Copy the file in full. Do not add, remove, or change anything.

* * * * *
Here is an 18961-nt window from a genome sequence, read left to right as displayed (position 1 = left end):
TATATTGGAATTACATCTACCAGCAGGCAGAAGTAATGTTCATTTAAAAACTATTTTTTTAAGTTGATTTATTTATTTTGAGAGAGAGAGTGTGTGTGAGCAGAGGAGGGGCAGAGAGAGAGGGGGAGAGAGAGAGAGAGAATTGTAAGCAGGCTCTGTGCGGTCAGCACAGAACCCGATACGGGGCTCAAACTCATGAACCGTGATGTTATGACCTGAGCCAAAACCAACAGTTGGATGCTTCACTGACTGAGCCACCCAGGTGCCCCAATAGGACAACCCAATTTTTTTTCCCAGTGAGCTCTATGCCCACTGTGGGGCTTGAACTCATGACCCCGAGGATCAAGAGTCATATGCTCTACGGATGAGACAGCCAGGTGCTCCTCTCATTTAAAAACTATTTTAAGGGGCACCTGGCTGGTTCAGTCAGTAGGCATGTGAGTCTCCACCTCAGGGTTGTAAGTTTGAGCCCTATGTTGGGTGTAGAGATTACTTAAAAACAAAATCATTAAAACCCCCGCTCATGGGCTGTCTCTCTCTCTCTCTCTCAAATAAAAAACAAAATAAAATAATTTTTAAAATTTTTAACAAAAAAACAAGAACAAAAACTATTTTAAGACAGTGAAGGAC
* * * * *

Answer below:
Here is an 18961-nt window from a genome sequence, read left to right as displayed (position 1 = left end):
TATATTGGAATTACATCTACCAGCAGGCAGAAGTAATGTTCATTTAAAAACTATTTTTTTAAGTTGATTTATTTATTTTGAGAGAGAGAGTGTGTGTGAGCAGAGGAGGGGCAGAGAGAGAGGGGGAGAGAGAGAGAGAGAATTGTAAGCAGGCTCTGTGCGGTCAGCACAGAACCCGATACGGGGCTCAAACTCATGAACCGTGATGTTATGACCTGAGCCAAAACCAACAGTTGGATGCTTCACTGACTGAGCCACCCAGGTGCCCCAATAGGACAACCCAATTTTTTTTCCCAGTGAGCTCTATGCCCACTGTGGGGCTTGAACTCATGACCCCGAGGATCAAGAGTCATATGCTCTACGGATGAGACAGCCAGGTGCTCCTCTCATTTAAAAACTATTTTAAGGGGCACCTGGCTGGTTCAGTCAGTAGGCATGTGAGTCTCCACCTCAGGGTTGTAAGTTTGAGCCCTATGTTGGGTGTAGAGATTACTTAAAAACAAAATCATTAAAACCCCCGCTCATGGGCTGTCTCTCTCTCTCTCTCTCAAATAAAAAACAAAATAAAATAATTTTTAAAATTTTTAACAAAAAAACAAGAACAAAAACTATTTTAAGACAGTGAAGGAC